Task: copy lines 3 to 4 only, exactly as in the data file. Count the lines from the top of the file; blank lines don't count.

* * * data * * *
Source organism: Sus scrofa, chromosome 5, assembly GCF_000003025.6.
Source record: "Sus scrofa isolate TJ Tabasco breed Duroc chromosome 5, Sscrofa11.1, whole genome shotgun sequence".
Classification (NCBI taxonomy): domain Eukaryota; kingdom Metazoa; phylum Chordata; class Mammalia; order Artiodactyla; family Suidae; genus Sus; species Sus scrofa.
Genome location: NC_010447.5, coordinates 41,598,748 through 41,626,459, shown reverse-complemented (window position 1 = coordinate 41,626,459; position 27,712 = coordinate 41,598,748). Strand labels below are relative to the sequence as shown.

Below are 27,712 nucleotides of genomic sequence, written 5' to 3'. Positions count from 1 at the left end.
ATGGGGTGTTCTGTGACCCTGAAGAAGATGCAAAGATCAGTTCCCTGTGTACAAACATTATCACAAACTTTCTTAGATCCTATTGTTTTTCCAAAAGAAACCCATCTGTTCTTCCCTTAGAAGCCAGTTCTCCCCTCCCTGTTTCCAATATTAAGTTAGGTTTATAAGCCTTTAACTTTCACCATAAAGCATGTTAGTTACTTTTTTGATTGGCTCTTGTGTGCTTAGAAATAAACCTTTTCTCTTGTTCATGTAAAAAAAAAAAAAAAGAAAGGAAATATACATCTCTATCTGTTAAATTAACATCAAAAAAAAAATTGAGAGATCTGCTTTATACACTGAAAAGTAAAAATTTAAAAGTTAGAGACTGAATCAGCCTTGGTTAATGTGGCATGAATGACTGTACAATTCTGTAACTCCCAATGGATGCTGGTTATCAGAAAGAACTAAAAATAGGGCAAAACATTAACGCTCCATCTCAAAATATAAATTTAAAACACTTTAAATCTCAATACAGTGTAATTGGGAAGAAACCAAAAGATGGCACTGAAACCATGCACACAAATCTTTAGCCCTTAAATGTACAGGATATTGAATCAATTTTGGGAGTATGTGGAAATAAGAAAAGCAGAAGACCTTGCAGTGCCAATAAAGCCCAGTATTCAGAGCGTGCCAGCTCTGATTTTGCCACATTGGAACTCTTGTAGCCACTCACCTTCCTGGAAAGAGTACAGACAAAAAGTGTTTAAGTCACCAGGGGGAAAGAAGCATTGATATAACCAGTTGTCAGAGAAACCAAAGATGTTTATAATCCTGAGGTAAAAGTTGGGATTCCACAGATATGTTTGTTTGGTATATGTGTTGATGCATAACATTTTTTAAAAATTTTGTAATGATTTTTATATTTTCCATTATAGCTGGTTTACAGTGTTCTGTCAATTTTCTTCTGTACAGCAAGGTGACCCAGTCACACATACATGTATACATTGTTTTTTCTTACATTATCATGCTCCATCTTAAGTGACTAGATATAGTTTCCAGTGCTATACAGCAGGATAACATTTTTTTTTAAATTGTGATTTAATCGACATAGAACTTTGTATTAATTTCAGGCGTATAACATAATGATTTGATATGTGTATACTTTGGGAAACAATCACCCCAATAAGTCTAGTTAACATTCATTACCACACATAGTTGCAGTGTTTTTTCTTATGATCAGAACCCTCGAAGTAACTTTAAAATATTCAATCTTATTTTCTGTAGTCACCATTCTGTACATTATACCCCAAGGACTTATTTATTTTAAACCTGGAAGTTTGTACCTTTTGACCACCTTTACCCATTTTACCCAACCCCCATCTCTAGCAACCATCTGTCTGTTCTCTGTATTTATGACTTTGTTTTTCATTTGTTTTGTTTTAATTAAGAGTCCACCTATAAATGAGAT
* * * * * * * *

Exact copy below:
Classification (NCBI taxonomy): domain Eukaryota; kingdom Metazoa; phylum Chordata; class Mammalia; order Artiodactyla; family Suidae; genus Sus; species Sus scrofa.
Genome location: NC_010447.5, coordinates 41,598,748 through 41,626,459, shown reverse-complemented (window position 1 = coordinate 41,626,459; position 27,712 = coordinate 41,598,748). Strand labels below are relative to the sequence as shown.